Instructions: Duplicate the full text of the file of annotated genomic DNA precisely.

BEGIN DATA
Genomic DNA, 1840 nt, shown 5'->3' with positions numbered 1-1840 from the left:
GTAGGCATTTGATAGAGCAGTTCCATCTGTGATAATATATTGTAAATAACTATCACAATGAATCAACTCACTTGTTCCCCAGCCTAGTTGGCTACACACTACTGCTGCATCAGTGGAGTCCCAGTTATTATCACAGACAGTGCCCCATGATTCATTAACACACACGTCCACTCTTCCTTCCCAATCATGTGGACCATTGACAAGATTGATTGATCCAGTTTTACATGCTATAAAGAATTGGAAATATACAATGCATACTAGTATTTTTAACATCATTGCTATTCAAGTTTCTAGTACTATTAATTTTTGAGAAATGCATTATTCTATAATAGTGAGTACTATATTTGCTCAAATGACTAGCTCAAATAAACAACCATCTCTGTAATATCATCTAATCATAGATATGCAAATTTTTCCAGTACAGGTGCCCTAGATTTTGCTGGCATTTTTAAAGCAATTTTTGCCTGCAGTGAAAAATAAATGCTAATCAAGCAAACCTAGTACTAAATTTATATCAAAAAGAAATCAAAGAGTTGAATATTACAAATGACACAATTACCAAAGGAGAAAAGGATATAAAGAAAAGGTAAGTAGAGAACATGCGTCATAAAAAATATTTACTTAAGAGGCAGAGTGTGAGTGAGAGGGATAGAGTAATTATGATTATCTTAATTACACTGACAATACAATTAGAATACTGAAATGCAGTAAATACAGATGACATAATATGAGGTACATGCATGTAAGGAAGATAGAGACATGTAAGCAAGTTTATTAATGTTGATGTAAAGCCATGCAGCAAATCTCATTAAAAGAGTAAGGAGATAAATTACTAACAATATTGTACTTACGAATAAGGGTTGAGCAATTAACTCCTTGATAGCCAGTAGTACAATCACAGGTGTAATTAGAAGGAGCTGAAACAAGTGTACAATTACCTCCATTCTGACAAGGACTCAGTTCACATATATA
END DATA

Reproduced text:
Genomic DNA, 1840 nt, shown 5'->3' with positions numbered 1-1840 from the left:
GTAGGCATTTGATAGAGCAGTTCCATCTGTGATAATATATTGTAAATAACTATCACAATGAATCAACTCACTTGTTCCCCAGCCTAGTTGGCTACACACTACTGCTGCATCAGTGGAGTCCCAGTTATTATCACAGACAGTGCCCCATGATTCATTAACACACACGTCCACTCTTCCTTCCCAATCATGTGGACCATTGACAAGATTGATTGATCCAGTTTTACATGCTATAAAGAATTGGAAATATACAATGCATACTAGTATTTTTAACATCATTGCTATTCAAGTTTCTAGTACTATTAATTTTTGAGAAATGCATTATTCTATAATAGTGAGTACTATATTTGCTCAAATGACTAGCTCAAATAAACAACCATCTCTGTAATATCATCTAATCATAGATATGCAAATTTTTCCAGTACAGGTGCCCTAGATTTTGCTGGCATTTTTAAAGCAATTTTTGCCTGCAGTGAAAAATAAATGCTAATCAAGCAAACCTAGTACTAAATTTATATCAAAAAGAAATCAAAGAGTTGAATATTACAAATGACACAATTACCAAAGGAGAAAAGGATATAAAGAAAAGGTAAGTAGAGAACATGCGTCATAAAAAATATTTACTTAAGAGGCAGAGTGTGAGTGAGAGGGATAGAGTAATTATGATTATCTTAATTACACTGACAATACAATTAGAATACTGAAATGCAGTAAATACAGATGACATAATATGAGGTACATGCATGTAAGGAAGATAGAGACATGTAAGCAAGTTTATTAATGTTGATGTAAAGCCATGCAGCAAATCTCATTAAAAGAGTAAGGAGATAAATTACTAACAATATTGTACTTACGAATAAGGGTTGAGCAATTAACTCCTTGATAGCCAGTAGTACAATCACAGGTGTAATTAGAAGGAGCTGAAACAAGTGTACAATTACCTCCATTCTGACAAGGACTCAGTTCACATATATA